Sunday, June 4, 2023

A Chelsea garden for our darkest days

Darren Hawkes knows exactly why he wanted to create a garden for Chelsea Flower Show that acknowledges life is full of fear and pain and loneliness: “When we are in despair, what’s common is, we all feel alone. We feel as if that despair is not a shared experience – it’s a personal one. And so, by putting the experience into three dimensions in a public space, there’s a chance it may remind someone that they are not alone. That there are other people who have experienced that.”

Hawkes, an award-winning garden designer, gives up his free time to quietly confront this fact on a regular basis. He has lost friends to suicide and is a listening volunteer for the helpline of the suicide prevention charity, Samaritans, to whom he has dedicated his show garden. “It’s not a real garden. I wouldn’t create this garden for a Samaritans centre. But if, as a show garden, it helps to communicate some of the lived experiences of people who reach out and call Samaritans, that starts a dialogue.”

The idea for the garden – or at least, the feelings the garden would evoke – came to him like the fragments of a dream, and the space is intended to have an otherworldly, even nightmarish quality. At the entrance, slabs of reinforced concrete, shaped into brutal, frightening forms by Hawkes’s own hands, hang “uncomfortably low” from thin nylon wires. Unfamiliar, spiny, spiky, thorny plants – including the prickly, towering shape of Aralia chapaensis, a rare shrub – and lots of dark russet foliage crowd the visitor. “It’s the sort of colour you fall into, that draws you in, rather than reaching out to you.”

There is only one way to escape: down a path cracked with deep fissures where the sound of gushing water can be heard. “We can’t see the water, we only hear this crazy turmoil.” Further ahead, a sculpture that looks like a “swirling vortex” of more than 3,000 recycled nails appears to fly out of the ruptured ground, creating a sense of foreboding or even menace. “There’s this feeling of, ‘Is everything closing in on me? Is the ground opening up underneath me? What lies beneath?’”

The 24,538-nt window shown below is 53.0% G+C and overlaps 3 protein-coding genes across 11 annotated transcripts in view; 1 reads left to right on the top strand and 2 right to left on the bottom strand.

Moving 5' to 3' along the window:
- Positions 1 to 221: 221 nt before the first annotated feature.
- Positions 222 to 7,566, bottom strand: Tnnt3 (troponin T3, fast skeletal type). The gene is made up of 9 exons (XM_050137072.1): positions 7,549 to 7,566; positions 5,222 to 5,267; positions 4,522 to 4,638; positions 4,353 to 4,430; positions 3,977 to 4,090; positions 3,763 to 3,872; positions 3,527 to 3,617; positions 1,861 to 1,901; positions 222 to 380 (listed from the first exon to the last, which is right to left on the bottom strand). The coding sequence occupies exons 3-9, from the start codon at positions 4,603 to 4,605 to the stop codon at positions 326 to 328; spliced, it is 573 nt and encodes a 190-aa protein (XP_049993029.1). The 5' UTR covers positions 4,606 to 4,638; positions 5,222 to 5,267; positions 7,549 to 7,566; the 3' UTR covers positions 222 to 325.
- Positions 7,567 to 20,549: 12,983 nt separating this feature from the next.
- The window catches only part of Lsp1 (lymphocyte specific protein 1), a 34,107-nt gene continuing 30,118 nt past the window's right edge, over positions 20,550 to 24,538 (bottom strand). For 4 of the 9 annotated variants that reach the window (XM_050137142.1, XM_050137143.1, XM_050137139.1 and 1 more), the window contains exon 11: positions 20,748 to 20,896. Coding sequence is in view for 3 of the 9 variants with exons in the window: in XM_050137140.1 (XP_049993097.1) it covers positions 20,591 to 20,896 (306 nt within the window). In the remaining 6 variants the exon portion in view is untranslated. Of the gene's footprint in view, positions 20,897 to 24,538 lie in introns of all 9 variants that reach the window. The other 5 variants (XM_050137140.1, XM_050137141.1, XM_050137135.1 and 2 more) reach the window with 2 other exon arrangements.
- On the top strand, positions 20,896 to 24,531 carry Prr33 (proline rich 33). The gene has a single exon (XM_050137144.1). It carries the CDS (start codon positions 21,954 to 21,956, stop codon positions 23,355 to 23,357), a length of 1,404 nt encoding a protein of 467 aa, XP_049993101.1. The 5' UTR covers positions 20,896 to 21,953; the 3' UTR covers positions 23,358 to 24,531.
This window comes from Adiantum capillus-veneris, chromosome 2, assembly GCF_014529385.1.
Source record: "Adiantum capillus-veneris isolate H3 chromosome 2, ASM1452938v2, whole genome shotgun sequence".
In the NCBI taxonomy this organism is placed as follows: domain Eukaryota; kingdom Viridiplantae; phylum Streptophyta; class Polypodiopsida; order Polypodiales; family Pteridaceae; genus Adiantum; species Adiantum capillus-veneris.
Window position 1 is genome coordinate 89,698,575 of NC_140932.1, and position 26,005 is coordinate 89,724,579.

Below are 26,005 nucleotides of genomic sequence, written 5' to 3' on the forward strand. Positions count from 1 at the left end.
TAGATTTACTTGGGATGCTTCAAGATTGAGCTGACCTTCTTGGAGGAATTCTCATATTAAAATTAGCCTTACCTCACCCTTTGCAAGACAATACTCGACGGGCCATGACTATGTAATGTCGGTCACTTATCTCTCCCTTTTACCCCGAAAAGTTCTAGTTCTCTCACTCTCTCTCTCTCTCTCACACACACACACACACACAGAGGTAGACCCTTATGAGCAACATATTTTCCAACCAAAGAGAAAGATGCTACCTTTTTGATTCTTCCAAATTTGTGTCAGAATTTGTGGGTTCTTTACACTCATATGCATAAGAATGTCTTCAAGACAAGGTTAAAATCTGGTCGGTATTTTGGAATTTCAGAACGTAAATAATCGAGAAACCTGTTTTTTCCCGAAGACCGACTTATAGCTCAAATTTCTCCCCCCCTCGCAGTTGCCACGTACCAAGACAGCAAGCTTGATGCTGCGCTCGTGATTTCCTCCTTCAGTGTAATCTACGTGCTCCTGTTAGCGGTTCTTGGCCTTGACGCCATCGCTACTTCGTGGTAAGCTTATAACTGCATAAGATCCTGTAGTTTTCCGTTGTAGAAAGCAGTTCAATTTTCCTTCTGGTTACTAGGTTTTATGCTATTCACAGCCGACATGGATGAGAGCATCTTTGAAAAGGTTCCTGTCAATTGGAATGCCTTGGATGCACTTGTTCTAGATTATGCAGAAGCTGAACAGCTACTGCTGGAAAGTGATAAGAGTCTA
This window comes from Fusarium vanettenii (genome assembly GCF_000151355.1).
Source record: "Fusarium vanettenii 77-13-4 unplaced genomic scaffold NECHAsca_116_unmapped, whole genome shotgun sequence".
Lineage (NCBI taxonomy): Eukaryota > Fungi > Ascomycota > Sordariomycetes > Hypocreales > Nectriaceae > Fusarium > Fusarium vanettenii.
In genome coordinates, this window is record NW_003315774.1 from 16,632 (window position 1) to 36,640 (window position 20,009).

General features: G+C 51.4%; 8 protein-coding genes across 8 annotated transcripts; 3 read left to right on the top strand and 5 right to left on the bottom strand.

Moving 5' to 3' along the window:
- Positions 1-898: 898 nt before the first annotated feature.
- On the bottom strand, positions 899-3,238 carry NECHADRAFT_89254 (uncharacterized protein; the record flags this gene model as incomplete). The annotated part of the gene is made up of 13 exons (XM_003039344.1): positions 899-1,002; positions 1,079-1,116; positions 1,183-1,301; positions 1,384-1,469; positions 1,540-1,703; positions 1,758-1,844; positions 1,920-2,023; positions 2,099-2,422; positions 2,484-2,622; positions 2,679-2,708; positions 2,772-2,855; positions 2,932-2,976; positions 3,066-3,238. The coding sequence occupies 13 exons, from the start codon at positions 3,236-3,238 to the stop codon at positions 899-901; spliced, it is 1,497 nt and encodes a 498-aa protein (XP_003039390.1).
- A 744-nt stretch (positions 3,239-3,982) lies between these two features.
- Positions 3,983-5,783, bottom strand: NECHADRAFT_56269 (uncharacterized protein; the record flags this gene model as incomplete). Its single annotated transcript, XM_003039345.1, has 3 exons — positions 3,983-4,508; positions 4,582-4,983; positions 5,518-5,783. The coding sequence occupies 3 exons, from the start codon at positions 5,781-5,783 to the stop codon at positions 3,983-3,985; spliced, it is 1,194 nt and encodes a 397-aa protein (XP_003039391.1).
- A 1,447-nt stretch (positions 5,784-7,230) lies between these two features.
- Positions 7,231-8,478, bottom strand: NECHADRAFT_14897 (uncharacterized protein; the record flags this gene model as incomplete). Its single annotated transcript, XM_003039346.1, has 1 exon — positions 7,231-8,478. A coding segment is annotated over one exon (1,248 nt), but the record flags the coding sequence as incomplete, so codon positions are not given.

Hawkes wanted to install a garden at Chelsea that would act as a polemic against the perfectly curated, manicured beauty of other designs. “A lot of what we do in gardens is reflective of good times, and feeling content and happy and at peace,” he says. “So if you’ve experienced loneliness, loss, self-loathing – what does that look like?”

So many gardens at Chelsea are designed to be tranquil, comfortable spaces. “I was interested in doing something that was harder, more authentic, something that dealt with conflict or struggle.”

I was interested in doing something that was harder, more authentic, something that dealt with conflict or struggle.” The Samaritans’ Listening Garden at Chelsea.

Experiences of pain and suffering can transform how you perceive beauty in nature and encourage you to relish the joy in your life. “In our struggle in life, there are moments of absolute bliss when suddenly life, in its pain, is revealed as being so precious.” He cites people living in war-torn parts of the world who take solace from seeing flowers blooming amongst the rubble and destruction. “Plants and garden settings can be places of hope for people in their most distressed time.”

Like distressing feelings and conversations, this is a garden you can’t ignore. “At the front, you have to look ahead and assess and think, ‘Am I ready to step into this? Because I can see something beautiful beyond.’” At the end of the twisty, narrow path, past the crowding concrete and prickly thorns, the garden opens up into a welcoming sanctuary. At the back a bench, sculpted into a L-shape, sits under the canopy of a small-leaved elm. It provides a “listening space” where people can “talk, be heard and gain perspective on their struggles”.

Hawkes hopes that people who have experienced anxiety, sadness, fear, insecurity and depression will feel “a sense of recognition” when they see the garden, a rare opportunity to openly connect with these negative emotions that is not often offered in public spaces. “We don’t outwardly demonstrate these feelings and experiences, because we’re ashamed of them or we feel they need to be overcome. And when we do overcome them, we don’t really want to revisit them.”